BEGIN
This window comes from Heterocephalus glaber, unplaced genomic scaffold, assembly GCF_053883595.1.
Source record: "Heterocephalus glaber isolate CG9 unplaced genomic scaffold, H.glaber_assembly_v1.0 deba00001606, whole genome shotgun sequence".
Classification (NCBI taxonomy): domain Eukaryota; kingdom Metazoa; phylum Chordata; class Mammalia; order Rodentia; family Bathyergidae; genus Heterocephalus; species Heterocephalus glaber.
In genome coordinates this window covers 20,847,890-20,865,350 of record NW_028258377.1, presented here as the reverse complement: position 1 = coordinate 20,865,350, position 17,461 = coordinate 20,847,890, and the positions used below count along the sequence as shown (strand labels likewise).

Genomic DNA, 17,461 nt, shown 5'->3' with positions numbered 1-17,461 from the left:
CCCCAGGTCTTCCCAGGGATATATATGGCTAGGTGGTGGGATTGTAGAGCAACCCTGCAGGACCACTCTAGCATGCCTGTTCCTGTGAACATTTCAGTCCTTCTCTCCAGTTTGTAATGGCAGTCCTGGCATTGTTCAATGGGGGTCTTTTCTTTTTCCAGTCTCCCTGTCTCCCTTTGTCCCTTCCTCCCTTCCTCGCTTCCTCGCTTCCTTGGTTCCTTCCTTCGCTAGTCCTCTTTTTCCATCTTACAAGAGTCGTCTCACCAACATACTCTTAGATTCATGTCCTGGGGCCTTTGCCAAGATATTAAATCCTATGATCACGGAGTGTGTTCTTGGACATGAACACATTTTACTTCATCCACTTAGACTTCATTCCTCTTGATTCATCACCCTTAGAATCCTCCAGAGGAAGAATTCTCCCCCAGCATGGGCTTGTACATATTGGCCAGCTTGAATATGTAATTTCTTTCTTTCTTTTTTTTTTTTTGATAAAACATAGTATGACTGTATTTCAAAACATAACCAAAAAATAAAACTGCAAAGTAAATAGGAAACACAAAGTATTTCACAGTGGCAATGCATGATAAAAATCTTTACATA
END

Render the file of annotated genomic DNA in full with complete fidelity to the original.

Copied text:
This window comes from Heterocephalus glaber, unplaced genomic scaffold, assembly GCF_053883595.1.
Source record: "Heterocephalus glaber isolate CG9 unplaced genomic scaffold, H.glaber_assembly_v1.0 deba00001606, whole genome shotgun sequence".
Classification (NCBI taxonomy): domain Eukaryota; kingdom Metazoa; phylum Chordata; class Mammalia; order Rodentia; family Bathyergidae; genus Heterocephalus; species Heterocephalus glaber.
In genome coordinates this window covers 20,847,890-20,865,350 of record NW_028258377.1, presented here as the reverse complement: position 1 = coordinate 20,865,350, position 17,461 = coordinate 20,847,890, and the positions used below count along the sequence as shown (strand labels likewise).

Genomic DNA, 17,461 nt, shown 5'->3' with positions numbered 1-17,461 from the left:
CCCCAGGTCTTCCCAGGGATATATATGGCTAGGTGGTGGGATTGTAGAGCAACCCTGCAGGACCACTCTAGCATGCCTGTTCCTGTGAACATTTCAGTCCTTCTCTCCAGTTTGTAATGGCAGTCCTGGCATTGTTCAATGGGGGTCTTTTCTTTTTCCAGTCTCCCTGTCTCCCTTTGTCCCTTCCTCCCTTCCTCGCTTCCTCGCTTCCTTGGTTCCTTCCTTCGCTAGTCCTCTTTTTCCATCTTACAAGAGTCGTCTCACCAACATACTCTTAGATTCATGTCCTGGGGCCTTTGCCAAGATATTAAATCCTATGATCACGGAGTGTGTTCTTGGACATGAACACATTTTACTTCATCCACTTAGACTTCATTCCTCTTGATTCATCACCCTTAGAATCCTCCAGAGGAAGAATTCTCCCCCAGCATGGGCTTGTACATATTGGCCAGCTTGAATATGTAATTTCTTTCTTTCTTTTTTTTTTTTTGATAAAACATAGTATGACTGTATTTCAAAACATAACCAAAAAATAAAACTGCAAAGTAAATAGGAAACACAAAGTATTTCACAGTGGCAATGCATGATAAAAATCTTTACATA